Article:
With the last blast of winter that showed up, the City of Rushford Village is eagerly waiting to get started on spring road work and its maintenance shed project. At the April 18 meeting, the council received updates on both, plus the digital water meter installation and a modification to the Village Hall rental policy.
Public Works has a priority list for work on crushed rock roads this year. Some received only added rock last year and will need reclaiming and grading this spring. Councilor Rick Ruberg questioned Supervisor Trenten Chiglo on the reclaiming process. He assumed the equipment would reclaim more rock than is currently being done.
“What’s in the ditch will remain? I thought that’s what the reclaimer was for,” added Councilor Bob Hart.
Chiglo noted that if he attempts to bring in rock from the ditches, he pulls in too much dirt, and the grader sinks on the edges. “It helps shape up a road. It does help for that,” he said. “I could go off further, but because of the extra dirt, it just makes it mud.” He estimated he could reach five feet from the edge at the most.
He also noted the dry weather before the snow helped firm up ditches and that there are spots where he’ll likely make several passes. “That’s why I’d like to get out there early. Three weeks from now, you’ll have basketball-sized clumps,” he added.
The city received only one rock bid, from Bruening Rock. The unit pricing is up from last year, but the city is planning on 3,000 square yards of product, which should cover all road and ice rock needs.
The council rescheduled its annual road tour for May 16 at 5:30 p.m.
The city held a preconstruction meeting on April 18 for the maintenance shed project. Public Works expects the water service line to be bored by VIS Plumbing as early as next week. The department will also clear the shed and move out a diesel fuel barrel in preparation for concrete work. The city is still waiting on a sewer permit from the county. NES will assist with electrical wiring. With estimates for the project coming in nearly 30 percent higher than expected, the remaining portions of the initial project will be on hold until the council decides how to proceed.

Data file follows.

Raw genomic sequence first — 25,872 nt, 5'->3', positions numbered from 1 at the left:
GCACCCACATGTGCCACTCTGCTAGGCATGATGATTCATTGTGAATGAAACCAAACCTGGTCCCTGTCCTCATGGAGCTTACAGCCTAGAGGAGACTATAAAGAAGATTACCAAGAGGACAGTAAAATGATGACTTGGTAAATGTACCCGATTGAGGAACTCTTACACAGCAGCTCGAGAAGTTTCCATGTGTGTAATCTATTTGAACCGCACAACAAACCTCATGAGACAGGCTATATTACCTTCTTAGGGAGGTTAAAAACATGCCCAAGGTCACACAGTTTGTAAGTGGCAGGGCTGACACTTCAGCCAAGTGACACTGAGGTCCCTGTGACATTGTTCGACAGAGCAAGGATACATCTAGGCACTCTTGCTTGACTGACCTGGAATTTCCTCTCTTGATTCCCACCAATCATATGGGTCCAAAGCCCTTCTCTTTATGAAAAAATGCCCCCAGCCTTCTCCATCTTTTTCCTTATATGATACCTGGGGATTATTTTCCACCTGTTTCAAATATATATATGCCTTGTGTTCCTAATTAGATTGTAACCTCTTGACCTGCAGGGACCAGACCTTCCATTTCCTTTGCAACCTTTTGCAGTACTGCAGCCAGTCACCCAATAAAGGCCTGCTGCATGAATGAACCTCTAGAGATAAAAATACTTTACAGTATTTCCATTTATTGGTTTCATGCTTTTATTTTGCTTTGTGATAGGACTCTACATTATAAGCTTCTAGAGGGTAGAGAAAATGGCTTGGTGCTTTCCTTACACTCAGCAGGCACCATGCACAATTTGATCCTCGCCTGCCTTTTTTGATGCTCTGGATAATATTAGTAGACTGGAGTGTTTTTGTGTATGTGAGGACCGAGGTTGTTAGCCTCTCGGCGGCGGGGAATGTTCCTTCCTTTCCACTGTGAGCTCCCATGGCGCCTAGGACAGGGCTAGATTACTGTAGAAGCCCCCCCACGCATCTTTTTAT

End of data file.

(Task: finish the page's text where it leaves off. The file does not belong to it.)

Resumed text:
“The meters are our priority,” said Ebner.
Public Works had installed 20 meters at the time of the meeting. Due to state statutes, the meter project includes extra steps related to grounding meters where necessary. The city also worked on documenting water setups within residences for up-to-date information and eliminating needless waiting for electricians working on the project.
City Attorney Joe O’Koren discussed a couple of legal items for the city. First was a catch by City Clerk Mary Miner related to the newly revamped Village Hall rental policy. After discussing potential rentals with residents, Miner noted that many indicated they wouldn’t serve alcohol, but guests bring it. While the city did include a Hold Harmless clause, the policy requires an additional insurance policy for renters if alcohol will be on the premises.
The city has modified the policy language to state renters “shall not allow” alcohol rather than using the term “serve.” If city staff finds evidence of alcohol on the premises and the renters do not have council approval and additional insurance, they will automatically forfeit the rental security deposit.
O’Koren also notified the council that the village needs to upload current ordinances into the county court system. A Fillmore County deputy recently alerted him to the issue when attempting to give a property owner a petty misdemeanor citation. O’Koren intends to upload the most pressing ordinances, including attacks by an animal, animals at large, and animals in the R1 and R2 districts. Likely, he will also upload planning/land use ordinances.
“It’s something we can use moving forward,” stated O’Koren. “It will be more cost-effective. We don’t want to be overactive on it, just on an as-needed basis.”
The next regularly scheduled council meeting is Tuesday, May 2, at 7 p.m. at the Village Hall. The public is encouraged to attend.